Some of Shadow's acquaintances have more complicated foodways -- for example two sisters who invite him to dinner next door to his Wisconsin  hideout. Marguerite offers Shadow "a steaming bowl of spaghetti... crusty garlic bread, thick red sauce, spicy meatballs." To his compliment she replies that its "from the Corsican side of the family." He wonders, "I thought you were Native American." She describes her parents, and how her sister was born after they split up. And her sister adds, "my mom's family were European Jewish... from one of those places that used to be communist and now are just chaos. I think she liked the idea of being married to a Cherokee. Fry bread and chopped liver." (p. 390)

6th century bronze with dancing Odin --
used as a die for decorating Viking helmets (source)
Gaiman uses tons of other devices for portraying his enormous cast of characters. I've selected food because I always select food -- and his descriptions are  so enjoyable to read. He seems to nail something essential every time, and he doesn't neglect to mention, often, the process of cleaning up the dishes and pots and pans that were used for cooking and serving. Fantasy, yes, but rooted very much in this real world.

* If you haven't read American Gods -- which by the way will soon be a TV series as well as my book club's September selection -- here's my excessively brief summary:
At the beginning, a man named Shadow is in jail. He's made time pass by practicing coin tricks and also has learned to keep himself safe. Shadow gets out two days early because his wife Laura has been killed in a freeway accident. Soon after her funeral Laura is brought back from the dead -- or at least she's re-animated even though still dead. Thus she plays a significant role in Shadow's adventures.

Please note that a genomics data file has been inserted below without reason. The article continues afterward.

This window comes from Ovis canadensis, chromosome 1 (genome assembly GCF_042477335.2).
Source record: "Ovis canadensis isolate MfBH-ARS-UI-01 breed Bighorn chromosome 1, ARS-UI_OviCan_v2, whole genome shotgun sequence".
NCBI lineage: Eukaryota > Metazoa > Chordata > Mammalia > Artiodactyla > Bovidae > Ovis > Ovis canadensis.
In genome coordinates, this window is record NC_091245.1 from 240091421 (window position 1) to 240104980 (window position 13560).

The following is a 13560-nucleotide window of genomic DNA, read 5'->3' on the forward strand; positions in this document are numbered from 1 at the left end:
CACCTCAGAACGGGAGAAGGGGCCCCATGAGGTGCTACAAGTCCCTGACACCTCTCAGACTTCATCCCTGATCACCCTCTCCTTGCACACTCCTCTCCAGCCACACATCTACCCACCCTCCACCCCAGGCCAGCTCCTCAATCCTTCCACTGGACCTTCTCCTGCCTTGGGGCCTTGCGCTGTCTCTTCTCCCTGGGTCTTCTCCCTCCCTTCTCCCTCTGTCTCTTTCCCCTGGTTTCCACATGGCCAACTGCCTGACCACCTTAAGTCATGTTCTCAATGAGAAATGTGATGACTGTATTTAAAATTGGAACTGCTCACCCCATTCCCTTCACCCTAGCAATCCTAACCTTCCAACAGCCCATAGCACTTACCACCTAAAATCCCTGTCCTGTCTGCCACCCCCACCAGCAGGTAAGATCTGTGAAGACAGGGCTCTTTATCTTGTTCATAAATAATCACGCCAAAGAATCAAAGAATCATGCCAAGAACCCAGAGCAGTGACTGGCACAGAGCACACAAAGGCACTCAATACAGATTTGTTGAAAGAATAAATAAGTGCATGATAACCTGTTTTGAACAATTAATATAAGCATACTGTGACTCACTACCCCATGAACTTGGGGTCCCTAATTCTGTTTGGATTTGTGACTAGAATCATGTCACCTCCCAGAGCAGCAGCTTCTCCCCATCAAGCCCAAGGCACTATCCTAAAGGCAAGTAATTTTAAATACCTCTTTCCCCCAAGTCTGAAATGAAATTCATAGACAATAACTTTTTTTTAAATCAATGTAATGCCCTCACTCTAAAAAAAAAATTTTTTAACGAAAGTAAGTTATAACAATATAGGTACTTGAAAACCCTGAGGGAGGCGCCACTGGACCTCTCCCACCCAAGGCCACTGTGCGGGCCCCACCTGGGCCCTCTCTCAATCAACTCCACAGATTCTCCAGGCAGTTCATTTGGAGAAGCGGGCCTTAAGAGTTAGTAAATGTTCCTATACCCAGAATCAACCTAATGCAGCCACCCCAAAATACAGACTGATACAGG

Immediately after his release, even before he gets home for Laura's funeral, events begin to have a surrealist (or maybe magical realist) tinge, particularly his encounter with a Mr. Wednesday, later revealed to be the Norse god known as Odin, Votan, or the All-Father. Mr. Wednesday's associate, a leprechaun, demonstrates some really impressive coin tricks -- first indication that not all is realistic. He makes a bargain to work for Wednesday -- and later makes a few other bargains as well.
In a complicated series of plot twists Shadow encounters many more mythological figures from Norse, American Indian, Eastern European (including a Rabbi with a Golem), Asian (especially the Indians Kali and Ganesha, who likes to cook), African (above all, Mr.Nancy who is the spider god Anansi) and other traditions. The gods generally express their frustration at having lost their worshippers. In the New World their godly powers only serve them for rather mundane survival. Mr. Wednesday, for example, needing money, involves Shadow in an ingenious bank robbery.

All of these gods are roughly connected to one another, and they are especially aware of the sacred sites America offers: sites that are mainly known to the general public as roadside attractions. All the gods and minor mythological characters are nervously expecting "a storm." As Shadow becomes more and more aware of this, he has dramatic dreams, including one dream of the mighty thunderbirds of Indian myth. His dream is so dramatic that all the sacred or formerly sacred figures can sense what is happening in it.
Shadow's dreamlike states become strongly part of his reality as he becomes increasingly aware of who all the gods are, what they are up to, and what it has to do with him and the un-dead Laura. Shadow ultimately participates in a final battle among the gods on Lookout Mountain near Chattanooga. It's a fascinating plot, and I've scarcely summarized any of the nearly 600 exciting pages.